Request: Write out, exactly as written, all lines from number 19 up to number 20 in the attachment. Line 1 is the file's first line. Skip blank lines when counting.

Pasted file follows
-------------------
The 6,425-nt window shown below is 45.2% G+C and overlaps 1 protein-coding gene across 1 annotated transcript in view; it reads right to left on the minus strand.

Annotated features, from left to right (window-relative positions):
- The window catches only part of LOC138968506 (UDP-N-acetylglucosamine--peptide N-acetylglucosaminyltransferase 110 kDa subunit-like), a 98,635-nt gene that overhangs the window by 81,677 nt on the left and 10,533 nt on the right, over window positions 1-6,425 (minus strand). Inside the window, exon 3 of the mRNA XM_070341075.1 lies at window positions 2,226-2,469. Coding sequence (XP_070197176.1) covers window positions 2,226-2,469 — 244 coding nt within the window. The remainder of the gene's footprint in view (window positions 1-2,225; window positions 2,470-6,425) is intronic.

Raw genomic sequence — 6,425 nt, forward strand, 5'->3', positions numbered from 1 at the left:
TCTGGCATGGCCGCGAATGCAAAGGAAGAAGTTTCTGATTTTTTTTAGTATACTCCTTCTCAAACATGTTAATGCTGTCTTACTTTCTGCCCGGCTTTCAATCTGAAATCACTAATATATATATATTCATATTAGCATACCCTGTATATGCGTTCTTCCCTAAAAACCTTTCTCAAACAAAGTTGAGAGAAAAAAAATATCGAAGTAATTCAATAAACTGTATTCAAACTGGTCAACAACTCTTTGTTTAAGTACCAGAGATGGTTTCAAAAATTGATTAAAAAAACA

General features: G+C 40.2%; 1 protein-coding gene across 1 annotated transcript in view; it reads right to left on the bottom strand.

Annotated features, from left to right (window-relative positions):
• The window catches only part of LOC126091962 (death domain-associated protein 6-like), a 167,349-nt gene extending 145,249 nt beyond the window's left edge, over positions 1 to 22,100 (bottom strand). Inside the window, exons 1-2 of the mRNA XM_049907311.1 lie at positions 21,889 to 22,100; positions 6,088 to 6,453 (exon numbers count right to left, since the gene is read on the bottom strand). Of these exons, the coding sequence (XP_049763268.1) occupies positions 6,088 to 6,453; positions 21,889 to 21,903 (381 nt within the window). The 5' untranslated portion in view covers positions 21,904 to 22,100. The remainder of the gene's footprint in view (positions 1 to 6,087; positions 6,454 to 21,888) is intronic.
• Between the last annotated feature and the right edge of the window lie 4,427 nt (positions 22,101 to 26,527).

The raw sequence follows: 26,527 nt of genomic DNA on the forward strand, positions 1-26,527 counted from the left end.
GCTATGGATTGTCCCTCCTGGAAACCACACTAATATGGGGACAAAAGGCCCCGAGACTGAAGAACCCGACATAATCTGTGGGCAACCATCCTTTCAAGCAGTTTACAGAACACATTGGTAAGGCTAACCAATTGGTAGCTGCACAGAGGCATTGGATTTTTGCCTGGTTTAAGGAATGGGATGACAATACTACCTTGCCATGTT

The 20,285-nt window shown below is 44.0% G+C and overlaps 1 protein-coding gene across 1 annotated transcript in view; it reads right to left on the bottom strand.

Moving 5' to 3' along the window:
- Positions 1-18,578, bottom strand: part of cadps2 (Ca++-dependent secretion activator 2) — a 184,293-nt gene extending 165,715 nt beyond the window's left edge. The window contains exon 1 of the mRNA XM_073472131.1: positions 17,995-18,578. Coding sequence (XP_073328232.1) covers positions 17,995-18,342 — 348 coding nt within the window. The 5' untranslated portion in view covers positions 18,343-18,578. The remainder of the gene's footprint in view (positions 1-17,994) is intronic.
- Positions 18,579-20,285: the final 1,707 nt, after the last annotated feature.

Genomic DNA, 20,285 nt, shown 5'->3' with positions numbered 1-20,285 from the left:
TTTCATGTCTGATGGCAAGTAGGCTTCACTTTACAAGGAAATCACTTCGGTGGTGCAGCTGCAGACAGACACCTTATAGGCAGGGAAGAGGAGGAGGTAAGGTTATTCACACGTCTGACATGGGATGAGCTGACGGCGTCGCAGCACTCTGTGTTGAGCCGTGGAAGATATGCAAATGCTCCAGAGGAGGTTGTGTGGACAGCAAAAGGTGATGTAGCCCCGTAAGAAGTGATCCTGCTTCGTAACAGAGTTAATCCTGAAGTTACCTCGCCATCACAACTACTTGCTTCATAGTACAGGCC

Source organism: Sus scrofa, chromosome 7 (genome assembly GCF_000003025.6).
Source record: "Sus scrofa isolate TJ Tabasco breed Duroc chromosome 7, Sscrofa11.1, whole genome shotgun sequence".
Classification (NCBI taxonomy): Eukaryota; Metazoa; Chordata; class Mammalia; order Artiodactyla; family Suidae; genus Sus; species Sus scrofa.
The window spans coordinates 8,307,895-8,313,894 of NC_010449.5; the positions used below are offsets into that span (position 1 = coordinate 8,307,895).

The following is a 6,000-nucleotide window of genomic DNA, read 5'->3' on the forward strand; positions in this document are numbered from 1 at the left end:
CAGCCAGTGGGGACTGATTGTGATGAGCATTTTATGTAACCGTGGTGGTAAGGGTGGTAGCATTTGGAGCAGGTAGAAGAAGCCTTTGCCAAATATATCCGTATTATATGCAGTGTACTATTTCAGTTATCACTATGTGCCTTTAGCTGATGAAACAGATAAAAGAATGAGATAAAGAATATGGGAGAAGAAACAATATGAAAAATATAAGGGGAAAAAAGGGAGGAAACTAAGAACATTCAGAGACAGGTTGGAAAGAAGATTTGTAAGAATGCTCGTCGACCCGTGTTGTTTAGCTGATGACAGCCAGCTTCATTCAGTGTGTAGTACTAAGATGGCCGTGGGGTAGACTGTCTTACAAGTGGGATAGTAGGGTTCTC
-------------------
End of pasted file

Source record: "Sus scrofa isolate TJ Tabasco breed Duroc chromosome 7, Sscrofa11.1, whole genome shotgun sequence".
Classification (NCBI taxonomy): Eukaryota; Metazoa; Chordata; class Mammalia; order Artiodactyla; family Suidae; genus Sus; species Sus scrofa.